Ten years ago, I'd have been spending this week-end at Mepkin Abbey, the first time I went to Mepkin Abbey. I had an idea of what to expect, since the friends who went there with me had gone a few months earlier. I knew that we wouldn't be staying in the Abbey itself, and we might be in a trailer. We were. I knew that the meals would be vegetarian and that we'd only have a fixed amount of time to eat the midday meal. Because I'd read Kathleen Norris, I had a sense of the schedule of worship.
I was not prepared for how that brief visit would transform me. I went home with Plainsong ringing in my years and yearning to return. And so I have returned for 10 years now. I do some of my best writing and revising while I'm there, and some of my best poems have been inspired by my time there. I have seen how a schedule that returns us to our center can be both calming and invigorating.
Maybe I will write more later on all the ways I've been transformed, but for now, let me remember that first week-end. For more secular details, go to this blog post.
--I expected to feel a certain holiness in the chapel, which I did. But I also experienced that return to God throughout the grounds. I loved how there were statues throughout the grounds, some traditional marble statues, and some carved out of wood. I felt like I was always happening upon a treat and a reminder to return my attention to God.
--We were there during a liturgical shift, from Ordinary time to All Saints, which was celebrated on the actual day of November 1, the morning we left. I was surprised by how the chapel seemed to change from service to service. Different flowers, different candles, different art, different focuses.
--On All Saints, there was a picture lit by candles. It was "Festival of Lights," by John August Swanson. I was struck by how the changing art helped me think about the difference in the church calendar--the changing art called my attention back, in the way that banners rarely do. But would they, if we changed them more often?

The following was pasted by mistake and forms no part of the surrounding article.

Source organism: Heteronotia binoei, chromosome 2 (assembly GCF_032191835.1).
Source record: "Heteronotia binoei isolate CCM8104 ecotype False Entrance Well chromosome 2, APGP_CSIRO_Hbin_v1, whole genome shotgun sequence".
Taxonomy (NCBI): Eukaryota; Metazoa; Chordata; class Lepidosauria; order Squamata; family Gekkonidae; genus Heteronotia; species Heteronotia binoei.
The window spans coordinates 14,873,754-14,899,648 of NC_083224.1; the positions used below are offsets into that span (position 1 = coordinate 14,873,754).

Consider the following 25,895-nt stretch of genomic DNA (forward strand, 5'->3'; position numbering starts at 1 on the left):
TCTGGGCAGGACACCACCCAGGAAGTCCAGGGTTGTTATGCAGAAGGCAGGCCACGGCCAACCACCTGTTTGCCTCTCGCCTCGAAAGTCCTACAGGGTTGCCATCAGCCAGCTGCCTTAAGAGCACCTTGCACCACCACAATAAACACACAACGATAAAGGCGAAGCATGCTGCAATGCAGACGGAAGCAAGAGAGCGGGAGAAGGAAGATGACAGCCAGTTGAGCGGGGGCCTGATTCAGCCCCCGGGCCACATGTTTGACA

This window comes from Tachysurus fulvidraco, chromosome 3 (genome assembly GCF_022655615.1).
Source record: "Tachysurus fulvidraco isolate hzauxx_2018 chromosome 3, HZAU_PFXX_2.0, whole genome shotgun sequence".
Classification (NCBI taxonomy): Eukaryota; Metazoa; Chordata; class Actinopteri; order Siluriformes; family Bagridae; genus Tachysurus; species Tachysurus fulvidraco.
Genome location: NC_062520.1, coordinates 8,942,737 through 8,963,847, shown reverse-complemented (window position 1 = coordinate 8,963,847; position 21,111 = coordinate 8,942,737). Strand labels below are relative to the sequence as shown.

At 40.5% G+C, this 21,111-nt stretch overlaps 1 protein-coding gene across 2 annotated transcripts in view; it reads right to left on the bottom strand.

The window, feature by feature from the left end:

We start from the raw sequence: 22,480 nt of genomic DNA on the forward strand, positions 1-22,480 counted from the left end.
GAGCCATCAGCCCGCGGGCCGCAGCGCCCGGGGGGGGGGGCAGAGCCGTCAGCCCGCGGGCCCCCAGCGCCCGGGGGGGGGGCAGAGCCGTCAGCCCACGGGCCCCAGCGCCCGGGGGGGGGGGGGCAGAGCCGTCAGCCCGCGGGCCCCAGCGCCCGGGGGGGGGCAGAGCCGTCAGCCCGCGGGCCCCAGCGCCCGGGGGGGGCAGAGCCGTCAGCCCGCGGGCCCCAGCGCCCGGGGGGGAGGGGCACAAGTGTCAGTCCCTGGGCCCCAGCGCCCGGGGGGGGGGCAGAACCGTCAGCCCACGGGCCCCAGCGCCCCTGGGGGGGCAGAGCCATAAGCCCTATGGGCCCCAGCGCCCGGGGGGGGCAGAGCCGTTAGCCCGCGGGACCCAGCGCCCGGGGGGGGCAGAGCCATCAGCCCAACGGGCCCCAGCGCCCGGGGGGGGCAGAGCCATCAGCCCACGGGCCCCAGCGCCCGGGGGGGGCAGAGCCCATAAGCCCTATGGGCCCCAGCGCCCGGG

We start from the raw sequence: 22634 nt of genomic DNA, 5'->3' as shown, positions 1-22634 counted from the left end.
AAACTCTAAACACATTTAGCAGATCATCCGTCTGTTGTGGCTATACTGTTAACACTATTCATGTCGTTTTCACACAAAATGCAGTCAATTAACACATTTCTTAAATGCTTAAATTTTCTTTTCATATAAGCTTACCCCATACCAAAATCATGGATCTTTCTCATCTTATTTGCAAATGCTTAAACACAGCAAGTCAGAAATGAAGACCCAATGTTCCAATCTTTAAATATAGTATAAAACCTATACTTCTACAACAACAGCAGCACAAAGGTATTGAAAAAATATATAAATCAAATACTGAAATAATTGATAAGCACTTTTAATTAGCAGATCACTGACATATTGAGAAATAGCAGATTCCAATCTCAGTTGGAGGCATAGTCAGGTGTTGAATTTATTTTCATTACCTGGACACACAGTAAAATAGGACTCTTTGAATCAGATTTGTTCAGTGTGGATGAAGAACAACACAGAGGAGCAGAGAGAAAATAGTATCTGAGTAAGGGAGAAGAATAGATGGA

--I loved the rhythm of chanting the Psalms, the way that the simple music got into my brain. For weeks afterward, I'd hear that music running through my brain.
--The words of the Psalms got into my brain as well--much better than what is usually running through my brain.
--Compline service was my favorite. I loved ending the day with the simple, underlit service, with the Abbot splashing us each with water from the baptismal font.
--I bought a prayer book so that I could try to do what the monks do. It's not as good, praying the Psalms alone. But because of the experience of different prayers for different feast days and non-feast days, I eventually decided I wanted more. That brought me to The Divine Hours, the 3 volume set by Phyllis Tickle.
--I loved the natural flower arrangements, some of them in big stone jars. And not so natural. I recognized a garland of colored leaves made out of fake silk that one can get at Michaels. And yet, it worked.
--We were there during the week-end that the time changed back to Eastern Standard--interesting to see how the light changed during services from Daylight Savings to Eastern Standard.
--The various changes in the chapel over just a week-end made me wonder what it would be like to be there a whole year to see the changes. And then I wondered, if a monk spent his whole life there, at some point, would he stop noticing the changes? And of course, I'm always wondering about the lessons for our church interiors and for our own living spaces.
--Is it Mepkin itself that makes me mindful? Or just the time away? How can I bring that Mepkin mind home? These are the questions that I asked that first year that I continue to ask.
pause for silent prayer
6 months ago